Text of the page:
Reviewed by Bill Creasy
With most intellectuals, you can ask: If they are so smart, why aren't they rich? You can't say that about George Soros. He has made a fortune by trading currencies, most famously making $1 billion in a single day. This book begins with his short biography, and Soros is also a frustrated philosopher, having studied under Karl Popper. He went into finance when the philosophy job didn't work out. Recently, he has concentrated on philanthropy and has returned to philosophy.
He claims in this short book, made up of 5 university lectures, that his understanding of philosophy gave him an edge for successful trading. The first lecture discusses the basis of his two important ideas, and the other chapters apply them to current issues. The lectures were given in Oct. 2009, so a major theme is to discuss the problems that caused the 2008 financial crisis. The audio and video of the lectures are available on his website, www.soros.org.
His two ideas are direct challenges to prevailing assumptions of economics and other social sciences. The ideas seem obvious in some ways, but are also important in trying to explain social events.
The first idea is called "fallibility" by Soros. It is based on the fact that human beings have imperfect knowledge and reasoning about reality. Classical economics assumes a state of equilibrium from participants who have enough knowledge about a situation to make rational decisions. Soros says that this assumption is false. Imperfect information affects not only decisions, but also gives rise to simplified and simplistic approximations, rules of thumb, political slogans, generalizations, and moral precepts. Peoples' use of these simple rules cause imperfect responses to uncertain situations. This doesn't justify the postmodern statement that there isn't any real objective information. Soros thinks there is valuable information, but there is usually not enough information to fully characterize economic events.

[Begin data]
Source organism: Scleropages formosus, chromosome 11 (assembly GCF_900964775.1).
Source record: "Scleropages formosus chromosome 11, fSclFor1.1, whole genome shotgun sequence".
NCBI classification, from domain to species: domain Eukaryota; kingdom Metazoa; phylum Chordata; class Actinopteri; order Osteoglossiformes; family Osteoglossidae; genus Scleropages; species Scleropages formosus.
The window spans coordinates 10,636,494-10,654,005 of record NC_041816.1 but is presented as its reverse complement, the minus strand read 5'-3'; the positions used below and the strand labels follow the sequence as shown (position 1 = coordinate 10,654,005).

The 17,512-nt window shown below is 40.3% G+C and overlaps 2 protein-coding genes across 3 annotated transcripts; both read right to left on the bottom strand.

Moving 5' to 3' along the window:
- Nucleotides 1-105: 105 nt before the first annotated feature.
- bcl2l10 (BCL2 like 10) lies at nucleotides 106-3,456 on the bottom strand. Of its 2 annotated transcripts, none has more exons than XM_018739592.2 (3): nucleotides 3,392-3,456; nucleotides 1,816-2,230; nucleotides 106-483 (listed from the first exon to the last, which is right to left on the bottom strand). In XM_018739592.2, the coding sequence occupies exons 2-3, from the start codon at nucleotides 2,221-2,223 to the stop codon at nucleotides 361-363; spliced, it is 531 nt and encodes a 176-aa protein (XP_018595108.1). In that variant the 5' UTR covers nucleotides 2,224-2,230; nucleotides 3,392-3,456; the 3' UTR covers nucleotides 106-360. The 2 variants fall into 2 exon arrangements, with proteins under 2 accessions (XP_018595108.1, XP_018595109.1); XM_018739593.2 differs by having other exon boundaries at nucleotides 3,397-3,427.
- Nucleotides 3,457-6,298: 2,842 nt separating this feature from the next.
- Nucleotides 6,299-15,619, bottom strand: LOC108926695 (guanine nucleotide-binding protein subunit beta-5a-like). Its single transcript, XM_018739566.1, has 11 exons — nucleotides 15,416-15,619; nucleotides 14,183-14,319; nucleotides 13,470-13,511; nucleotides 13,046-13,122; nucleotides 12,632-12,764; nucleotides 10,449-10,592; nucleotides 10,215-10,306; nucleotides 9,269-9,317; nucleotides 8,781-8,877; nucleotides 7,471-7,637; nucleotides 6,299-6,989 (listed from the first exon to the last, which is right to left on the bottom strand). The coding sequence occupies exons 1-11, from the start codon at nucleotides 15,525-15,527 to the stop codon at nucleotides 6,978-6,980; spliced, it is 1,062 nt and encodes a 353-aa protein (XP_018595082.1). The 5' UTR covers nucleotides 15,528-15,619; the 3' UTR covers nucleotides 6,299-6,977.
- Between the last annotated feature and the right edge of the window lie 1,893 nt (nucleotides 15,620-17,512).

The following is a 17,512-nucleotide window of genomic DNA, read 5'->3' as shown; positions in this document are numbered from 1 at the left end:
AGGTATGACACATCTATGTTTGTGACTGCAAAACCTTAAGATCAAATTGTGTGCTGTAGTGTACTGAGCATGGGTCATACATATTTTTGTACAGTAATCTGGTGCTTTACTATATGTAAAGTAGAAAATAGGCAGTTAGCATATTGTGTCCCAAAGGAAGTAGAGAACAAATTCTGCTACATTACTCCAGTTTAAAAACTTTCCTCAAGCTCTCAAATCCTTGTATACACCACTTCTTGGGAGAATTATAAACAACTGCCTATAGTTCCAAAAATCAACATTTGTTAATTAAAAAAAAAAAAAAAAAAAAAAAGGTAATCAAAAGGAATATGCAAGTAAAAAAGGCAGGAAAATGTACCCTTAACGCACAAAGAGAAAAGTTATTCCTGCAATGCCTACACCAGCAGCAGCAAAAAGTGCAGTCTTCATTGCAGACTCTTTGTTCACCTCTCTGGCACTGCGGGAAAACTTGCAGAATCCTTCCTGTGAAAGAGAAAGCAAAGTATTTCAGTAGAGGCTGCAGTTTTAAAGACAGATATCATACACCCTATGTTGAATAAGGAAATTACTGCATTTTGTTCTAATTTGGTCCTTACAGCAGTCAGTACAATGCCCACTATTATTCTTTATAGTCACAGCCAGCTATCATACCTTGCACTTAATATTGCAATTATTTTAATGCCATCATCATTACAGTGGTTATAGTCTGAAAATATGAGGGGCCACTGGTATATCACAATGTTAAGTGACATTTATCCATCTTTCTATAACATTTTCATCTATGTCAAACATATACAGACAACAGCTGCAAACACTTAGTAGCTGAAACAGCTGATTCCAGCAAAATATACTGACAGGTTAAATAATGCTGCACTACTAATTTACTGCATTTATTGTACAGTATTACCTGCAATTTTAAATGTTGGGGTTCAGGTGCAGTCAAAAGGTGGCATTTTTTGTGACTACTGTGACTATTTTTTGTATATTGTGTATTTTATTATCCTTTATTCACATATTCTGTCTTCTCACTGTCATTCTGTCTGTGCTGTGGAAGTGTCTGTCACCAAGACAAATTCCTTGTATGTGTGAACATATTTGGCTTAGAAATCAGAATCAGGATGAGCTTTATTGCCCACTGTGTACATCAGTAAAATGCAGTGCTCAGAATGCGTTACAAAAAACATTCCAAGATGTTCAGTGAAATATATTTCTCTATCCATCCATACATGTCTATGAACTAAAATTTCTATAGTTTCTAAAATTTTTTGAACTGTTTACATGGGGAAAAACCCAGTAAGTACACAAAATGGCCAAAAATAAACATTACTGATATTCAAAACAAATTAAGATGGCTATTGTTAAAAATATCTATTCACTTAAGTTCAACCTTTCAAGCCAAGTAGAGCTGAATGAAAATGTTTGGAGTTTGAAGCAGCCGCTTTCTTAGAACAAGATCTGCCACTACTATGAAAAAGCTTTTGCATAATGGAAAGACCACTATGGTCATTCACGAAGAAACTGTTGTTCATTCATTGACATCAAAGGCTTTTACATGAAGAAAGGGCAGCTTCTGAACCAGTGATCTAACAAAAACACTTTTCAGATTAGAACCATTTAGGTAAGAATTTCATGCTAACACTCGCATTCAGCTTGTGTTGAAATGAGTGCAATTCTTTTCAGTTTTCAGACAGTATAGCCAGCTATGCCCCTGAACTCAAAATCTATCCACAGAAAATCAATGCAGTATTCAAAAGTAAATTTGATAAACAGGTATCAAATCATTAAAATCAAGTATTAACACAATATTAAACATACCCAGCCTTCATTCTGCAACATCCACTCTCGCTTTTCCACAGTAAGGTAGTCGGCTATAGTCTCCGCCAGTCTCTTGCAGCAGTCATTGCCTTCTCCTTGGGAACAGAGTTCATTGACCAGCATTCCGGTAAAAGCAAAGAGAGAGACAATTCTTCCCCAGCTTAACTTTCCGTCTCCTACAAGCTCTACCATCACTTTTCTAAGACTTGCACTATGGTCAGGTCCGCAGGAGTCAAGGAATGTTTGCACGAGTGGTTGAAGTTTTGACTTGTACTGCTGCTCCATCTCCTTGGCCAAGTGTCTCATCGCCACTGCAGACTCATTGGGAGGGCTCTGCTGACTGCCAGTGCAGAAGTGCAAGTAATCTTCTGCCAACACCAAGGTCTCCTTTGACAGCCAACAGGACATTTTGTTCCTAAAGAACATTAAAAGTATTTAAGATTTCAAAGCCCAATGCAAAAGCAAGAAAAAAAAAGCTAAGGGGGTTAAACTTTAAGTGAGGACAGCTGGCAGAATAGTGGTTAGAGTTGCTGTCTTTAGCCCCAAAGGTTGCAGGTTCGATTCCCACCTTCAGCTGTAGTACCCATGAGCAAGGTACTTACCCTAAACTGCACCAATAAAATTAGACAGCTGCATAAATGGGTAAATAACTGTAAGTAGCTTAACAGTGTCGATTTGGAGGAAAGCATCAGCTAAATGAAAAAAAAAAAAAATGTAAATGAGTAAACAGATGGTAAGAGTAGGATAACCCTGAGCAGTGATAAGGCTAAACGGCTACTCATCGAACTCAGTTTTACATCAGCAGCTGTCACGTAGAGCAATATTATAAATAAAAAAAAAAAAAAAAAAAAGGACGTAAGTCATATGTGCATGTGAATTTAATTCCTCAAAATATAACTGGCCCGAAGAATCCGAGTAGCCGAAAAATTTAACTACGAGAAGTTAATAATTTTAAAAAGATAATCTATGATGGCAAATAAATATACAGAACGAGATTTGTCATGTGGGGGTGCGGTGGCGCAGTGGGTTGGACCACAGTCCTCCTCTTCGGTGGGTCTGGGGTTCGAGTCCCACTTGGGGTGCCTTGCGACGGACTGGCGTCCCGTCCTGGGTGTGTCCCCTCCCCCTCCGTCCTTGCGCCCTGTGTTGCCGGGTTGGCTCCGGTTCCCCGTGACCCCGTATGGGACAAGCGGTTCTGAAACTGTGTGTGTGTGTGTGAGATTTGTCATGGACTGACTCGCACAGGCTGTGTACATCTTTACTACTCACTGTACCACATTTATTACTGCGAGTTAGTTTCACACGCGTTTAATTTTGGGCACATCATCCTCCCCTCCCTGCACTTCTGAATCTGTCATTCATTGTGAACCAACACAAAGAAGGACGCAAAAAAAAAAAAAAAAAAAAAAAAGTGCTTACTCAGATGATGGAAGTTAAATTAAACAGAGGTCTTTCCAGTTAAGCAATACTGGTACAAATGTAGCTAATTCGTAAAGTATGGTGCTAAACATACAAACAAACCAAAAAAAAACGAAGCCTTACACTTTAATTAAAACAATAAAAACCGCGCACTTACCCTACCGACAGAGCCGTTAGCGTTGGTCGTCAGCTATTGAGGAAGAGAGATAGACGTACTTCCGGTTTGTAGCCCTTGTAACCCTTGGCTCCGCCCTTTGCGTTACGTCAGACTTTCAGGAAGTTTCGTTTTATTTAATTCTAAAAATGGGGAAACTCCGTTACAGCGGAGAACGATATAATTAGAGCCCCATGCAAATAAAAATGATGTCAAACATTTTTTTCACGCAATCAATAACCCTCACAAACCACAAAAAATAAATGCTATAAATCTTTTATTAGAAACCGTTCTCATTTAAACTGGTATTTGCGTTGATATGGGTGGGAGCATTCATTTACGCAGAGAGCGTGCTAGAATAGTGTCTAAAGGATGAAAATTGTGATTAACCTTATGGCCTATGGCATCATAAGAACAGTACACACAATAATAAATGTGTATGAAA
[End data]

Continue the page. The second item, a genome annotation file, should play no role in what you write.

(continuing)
Soros discusses the idea of a "fertile fallacy." This is an idea that can be wrong or flawed but can still lead to productive actions in the correct direction. He says, “We are capable of acquiring knowledge, but we can never have enough knowledge to allow us to base all of our decisions on knowledge. It follows that if a piece of knowledge has proved useful, we are liable to overexploit it and extend it to areas where it no longer applies, so that it becomes a fallacy.” For example (my example, not his), "liberty and justice for all" is a fertile fallacy. Liberty and justice are always in tension, because one person's liberty can lead to someone else's injustice. But the slogan can still lead people towards an ideal of a freer society with a fairer legal system. He says, “Fertile fallacies are...the equivalent of bubbles in financial markets.”
Soros's other idea is called "reflexivity," and it is more complex. The purpose of social science is to observe patterns or develop hypotheses about social behavior in a passive way. But as soon as a pattern is observed, human beings immediately try to exploit the observation to their own benefit, in an active, manipulating way. The active manipulation can change or even completely destroy the pattern!